Should Darius Leonard Be Your First Defensive Pick In An IDP League?

It was one hell of a rookie season for Indianapolis Colts inside linebacker Darius Leonard. While he was snubbed from a Pro Bowl appearance, he was selected as a First Team All-Pro and ultimately ended up winning Defensive Rookie of the Year, solidifying himself as the best young coverage LB in football.

Leonard’s stats included 163 combined tackles and 111 solo tackles (leading all NFL players), seven sacks, eight quarterback hits, 12 tackles for loss, four forced fumbles, two interceptions, and eight passes disrupted. It’s safe to say he did everything he could to establish himself as a force.

If you’re in an IDP league, Leonard should really stick out to you, as he led all defenders in fantasy points in FantasyData’s IDP statistics for 2018 with 212.3. That’s right, Aaron Donald finished second (199.35). Now, FantasyData’s… well… data… goes back to 2002, and Leonard is one of three rookies (DeMeco Ryans in 2006 and Patrick Willis in 2007) to lead a single season in IDP points. And wouldn’t you know it, Leonard finished with more IDP points than both Ryans (176.1) and Willis (185).

Much like Derwin James in Los Angeles, Darius Leonard’s sensational rookie season comes from his dominance in a wide number of ways, a testament to his versatility in Matt Eberflus’ defensive scheme. Now the question I’m willing to bring to light is this: Should Leonard be your first defensive pick in an IDP league? Well, he did lead all individual defensive players in fantasy points in his rookie season, so this doesn’t sound like a hot take at all.

Leonard doesn’t just come up big in tackles, as he’s been used as a pass rusher an ample number of times for the Colts defense.

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I really enjoy Eberflus’ scheme because of how creative it is. His pass rush will attack you in a number of ways, and defensive backs like Kenny Moore are frequently involved on well-disguised blitzes. Leonard is no different, and can be used as a pass rusher in whatever gap you need him to go.

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The above two plays are examples of Eberflus using Leonard as a blitzer in creative ways. In each of them (against Carson Wentz and Deshaun Watson respectively), Leonard is deployed just before the ball is snapped, catching the quarterback(s) and the offensive line(s) completely off guard and allowing him to get two sacks (the officials blew both plays dead).

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As a run stopper, you’d best believe Leonard is a wrecking ball, and I really love his approach to tackling the running back in both of these plays. You’ve probably heard all season long that stopping opponents from racking up yards matters much less than creating turnovers, and defenses like the Browns and Bears were outrageously good at creating those.

Leonard punches the ball out in both plays, but the second one is even more phenomenal. This is literally using a karate chop to knock the ball loose, and it’s probably my favorite highlight from the linebacker’s rookie season. The Colts get the ball back in this situation because of Leonard’s fantastic approach to the ball.

Now let’s get to the really fun part, where we highlight Leonard’s ability covering the pass.

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Your eyes are correct. This is Darius Leonard on DeAndre Hopkins. Allow me to rephrase that: This is Darius Leonard winning against DeAndre Hopkins. He does a sensational job of undercutting Hopkins’ route, getting inside leverage and using his arm length to disrupt the pass, forcing an incompletion in the process.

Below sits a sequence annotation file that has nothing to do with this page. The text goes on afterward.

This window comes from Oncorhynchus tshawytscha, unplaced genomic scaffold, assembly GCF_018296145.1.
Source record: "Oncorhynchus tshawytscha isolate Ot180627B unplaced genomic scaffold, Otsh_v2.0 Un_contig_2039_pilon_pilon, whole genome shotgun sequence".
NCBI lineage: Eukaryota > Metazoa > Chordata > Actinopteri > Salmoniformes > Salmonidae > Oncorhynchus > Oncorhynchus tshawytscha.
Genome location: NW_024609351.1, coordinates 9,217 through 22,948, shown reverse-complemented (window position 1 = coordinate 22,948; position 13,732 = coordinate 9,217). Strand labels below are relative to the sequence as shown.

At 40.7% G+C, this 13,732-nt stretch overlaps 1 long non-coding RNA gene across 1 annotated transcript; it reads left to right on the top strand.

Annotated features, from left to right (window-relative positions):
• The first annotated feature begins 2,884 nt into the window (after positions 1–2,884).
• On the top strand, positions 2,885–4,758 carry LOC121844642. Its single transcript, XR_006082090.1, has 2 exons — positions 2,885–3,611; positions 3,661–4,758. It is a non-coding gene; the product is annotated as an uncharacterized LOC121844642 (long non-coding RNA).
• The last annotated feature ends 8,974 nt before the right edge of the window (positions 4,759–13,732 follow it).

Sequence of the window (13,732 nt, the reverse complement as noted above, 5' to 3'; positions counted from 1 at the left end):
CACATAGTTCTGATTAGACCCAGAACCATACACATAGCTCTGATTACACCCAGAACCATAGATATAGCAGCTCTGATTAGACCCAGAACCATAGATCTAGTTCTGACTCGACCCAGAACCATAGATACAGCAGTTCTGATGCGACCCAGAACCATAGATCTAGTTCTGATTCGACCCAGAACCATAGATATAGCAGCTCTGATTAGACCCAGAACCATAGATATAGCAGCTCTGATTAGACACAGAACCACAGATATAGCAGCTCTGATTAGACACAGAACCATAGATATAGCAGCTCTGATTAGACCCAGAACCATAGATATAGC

Let’s get a replay:

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Both Leonard and Hopkins combat in the hand battle here, and while at first it looks like Hopkins gets a free release, Leonard’s quick recovery time and athleticism save a potential touchdown. I have to say, I didn’t expect Leonard to even line up against Hopkins, let alone win against him.

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What makes Leonard already one of the most dangerous coverage linebackers in the NFL is (big shock) his intelligence and attention to detail studying the quarterback’s processing of the field. Take this fourth and short against the Cowboys for example. In zone, he stays off the underneath receiver just a tad, giving the illusion that he’s expecting Dak Prescott to throw the ball elsewhere.

Really what he’s doing is baiting Prescott into throwing to a covered receiver. Leonard stays patient, and once the quarterback is in the process of releasing this pass, he springs into action, wisely batting the ball down and forcing a turnover on downs.

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Leonard’s great instincts came into play once again in the week 17 “win or go home” matchup at Tennessee, where his interception on then Titans quarterback Blaine Gabbert clinched the Colts’ first playoff appearance since 2014. And like his pass breakup against the Cowboys, Leonard stays put and studies the quarterback, baiting him into a bad throw with a high risk-high reward decision.

Leonard undercuts the curl route, picking the ball off and assuring Indianapolis’ season would continue.

As linebackers are a huge commodity in IDP leagues, and since Darius Leonard is coming off an IDP leading rookie season, I would definitely say to take him with your first IDP pick, whenever that may be. His versatility, quick instincts, athleticism and dominance in every area allows him to rack up all sorts of stats and fantasy points, giving him mass appeal in both the fantasy and film circles.


johnny kinsley